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Wave-front sensing for adaptive optics in astronomy. Edition No. 1
VDM Publishing House, June 2008, Pages: 244
Since the invention of the telescope, astronomers have been able
to view fainter and smaller objects in the sky. The main
limitation to the quality of the images obtained has been, until
recently, the presence of turbulence in the atmosphere. To
mitigate the effects of the turbulence, adaptive optics systems
have been successfully implemented. Adaptive optics relies upon
measuring the distortion of the wave-front caused by the
atmospheric turbulence, called wave-front sensing, and
compensating for it in an adaptive fashion. The aim of this thesis
is to provide a summary of the state-of-the-art of wave-front
sensing and to describe my contributions to the field.
The most significant result in the thesis is the derivation of a new wave-front sensing technique.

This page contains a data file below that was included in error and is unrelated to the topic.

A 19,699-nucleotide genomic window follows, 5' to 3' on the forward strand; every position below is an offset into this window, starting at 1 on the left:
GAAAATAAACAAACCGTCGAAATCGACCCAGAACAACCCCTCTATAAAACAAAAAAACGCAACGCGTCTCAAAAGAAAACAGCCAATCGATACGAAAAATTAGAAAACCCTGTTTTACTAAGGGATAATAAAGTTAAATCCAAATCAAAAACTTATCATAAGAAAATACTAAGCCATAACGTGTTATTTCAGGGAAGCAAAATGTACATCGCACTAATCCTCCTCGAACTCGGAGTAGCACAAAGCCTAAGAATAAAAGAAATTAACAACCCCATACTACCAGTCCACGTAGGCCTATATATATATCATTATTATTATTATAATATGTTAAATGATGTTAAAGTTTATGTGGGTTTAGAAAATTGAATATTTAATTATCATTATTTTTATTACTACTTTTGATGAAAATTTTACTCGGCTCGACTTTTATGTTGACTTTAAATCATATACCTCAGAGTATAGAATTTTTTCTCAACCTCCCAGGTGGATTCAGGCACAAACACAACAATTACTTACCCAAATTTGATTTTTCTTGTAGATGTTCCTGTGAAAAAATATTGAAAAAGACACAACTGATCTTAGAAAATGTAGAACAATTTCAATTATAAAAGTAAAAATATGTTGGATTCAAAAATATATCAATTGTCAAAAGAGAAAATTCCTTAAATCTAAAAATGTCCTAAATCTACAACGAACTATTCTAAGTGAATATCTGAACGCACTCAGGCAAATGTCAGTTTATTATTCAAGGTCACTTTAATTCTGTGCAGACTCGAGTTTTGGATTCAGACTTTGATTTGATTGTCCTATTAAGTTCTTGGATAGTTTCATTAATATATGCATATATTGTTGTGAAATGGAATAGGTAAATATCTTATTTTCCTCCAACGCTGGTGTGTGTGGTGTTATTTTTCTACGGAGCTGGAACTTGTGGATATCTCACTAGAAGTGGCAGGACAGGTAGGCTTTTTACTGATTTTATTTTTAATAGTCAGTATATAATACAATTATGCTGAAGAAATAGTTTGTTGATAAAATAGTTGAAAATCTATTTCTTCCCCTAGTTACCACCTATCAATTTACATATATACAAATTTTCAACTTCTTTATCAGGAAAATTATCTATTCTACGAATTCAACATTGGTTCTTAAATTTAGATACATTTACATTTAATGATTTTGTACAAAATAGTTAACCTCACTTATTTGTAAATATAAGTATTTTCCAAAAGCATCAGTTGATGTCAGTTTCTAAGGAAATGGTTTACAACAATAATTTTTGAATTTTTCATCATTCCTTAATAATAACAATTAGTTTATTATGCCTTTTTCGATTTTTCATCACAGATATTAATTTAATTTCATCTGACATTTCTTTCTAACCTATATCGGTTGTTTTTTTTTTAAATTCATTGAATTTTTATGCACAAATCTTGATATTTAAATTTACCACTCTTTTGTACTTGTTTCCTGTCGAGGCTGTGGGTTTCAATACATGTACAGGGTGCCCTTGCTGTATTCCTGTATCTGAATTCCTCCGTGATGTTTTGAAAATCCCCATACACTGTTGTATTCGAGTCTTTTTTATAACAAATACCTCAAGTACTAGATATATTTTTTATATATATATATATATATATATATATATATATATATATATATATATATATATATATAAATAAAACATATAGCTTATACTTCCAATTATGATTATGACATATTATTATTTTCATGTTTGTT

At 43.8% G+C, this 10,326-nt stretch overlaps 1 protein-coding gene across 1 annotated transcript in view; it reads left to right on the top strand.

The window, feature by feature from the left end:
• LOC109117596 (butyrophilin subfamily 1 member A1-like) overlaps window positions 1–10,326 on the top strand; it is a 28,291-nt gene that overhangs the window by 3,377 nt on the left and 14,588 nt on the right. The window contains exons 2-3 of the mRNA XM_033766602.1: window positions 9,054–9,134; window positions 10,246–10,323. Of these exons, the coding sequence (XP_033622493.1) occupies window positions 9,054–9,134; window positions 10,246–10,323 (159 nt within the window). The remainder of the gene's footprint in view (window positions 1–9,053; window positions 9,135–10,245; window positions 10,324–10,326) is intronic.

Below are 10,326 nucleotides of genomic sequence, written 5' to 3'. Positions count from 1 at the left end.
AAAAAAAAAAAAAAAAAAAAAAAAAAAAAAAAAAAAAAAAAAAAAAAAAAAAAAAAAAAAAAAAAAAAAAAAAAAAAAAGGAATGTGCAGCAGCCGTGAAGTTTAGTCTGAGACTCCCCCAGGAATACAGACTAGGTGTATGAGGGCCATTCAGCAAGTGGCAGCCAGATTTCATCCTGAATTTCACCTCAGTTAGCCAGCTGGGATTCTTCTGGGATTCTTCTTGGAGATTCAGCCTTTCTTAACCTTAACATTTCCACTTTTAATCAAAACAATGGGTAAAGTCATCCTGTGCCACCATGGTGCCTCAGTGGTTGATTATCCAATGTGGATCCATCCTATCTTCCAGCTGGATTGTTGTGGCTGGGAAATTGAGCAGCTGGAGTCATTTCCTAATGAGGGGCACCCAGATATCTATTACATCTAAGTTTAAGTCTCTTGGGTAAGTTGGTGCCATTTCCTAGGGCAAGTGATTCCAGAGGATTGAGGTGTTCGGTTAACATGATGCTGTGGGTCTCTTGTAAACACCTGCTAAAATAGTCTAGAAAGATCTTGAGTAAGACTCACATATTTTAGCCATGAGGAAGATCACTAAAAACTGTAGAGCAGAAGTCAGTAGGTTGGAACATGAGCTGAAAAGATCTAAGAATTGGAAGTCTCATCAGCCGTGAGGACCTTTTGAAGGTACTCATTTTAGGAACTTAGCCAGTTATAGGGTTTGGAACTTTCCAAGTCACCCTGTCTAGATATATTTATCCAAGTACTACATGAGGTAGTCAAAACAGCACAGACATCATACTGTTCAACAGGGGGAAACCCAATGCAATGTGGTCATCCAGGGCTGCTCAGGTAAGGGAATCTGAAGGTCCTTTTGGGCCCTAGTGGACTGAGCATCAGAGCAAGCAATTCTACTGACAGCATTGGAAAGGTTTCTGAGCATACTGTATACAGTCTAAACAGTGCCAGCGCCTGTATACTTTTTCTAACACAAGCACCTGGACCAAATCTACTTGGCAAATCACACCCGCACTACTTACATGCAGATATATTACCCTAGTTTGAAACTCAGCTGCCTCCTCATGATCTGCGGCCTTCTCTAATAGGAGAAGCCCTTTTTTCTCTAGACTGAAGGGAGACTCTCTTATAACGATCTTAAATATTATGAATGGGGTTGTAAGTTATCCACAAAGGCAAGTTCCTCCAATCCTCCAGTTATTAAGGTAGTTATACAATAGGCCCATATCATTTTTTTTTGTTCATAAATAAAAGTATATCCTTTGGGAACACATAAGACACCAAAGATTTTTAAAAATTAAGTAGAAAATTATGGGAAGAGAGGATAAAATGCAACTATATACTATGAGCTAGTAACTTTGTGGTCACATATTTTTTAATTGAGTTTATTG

This approach uses the geometric optics approximation, which considers light to travel
perpendicular to the wave-front. Consequently, a wave-front slope in a region of the telescope
aperture causes the displacement of a ray of light passing through that region. By taking two
defocused images, it is possible to deduce how the light intensity changed from one image to the
Dr Anil Kumar Singh is a wildlife biologist with over 15 years of experience. He has published several research papers, abstracts and technical reports. He was awarded "Chaturvedi Award" in 2002 for his paper published in the Indian Forester. Currently he works as Head of Conflict Mitigation Division of the Wildlife Trust of India.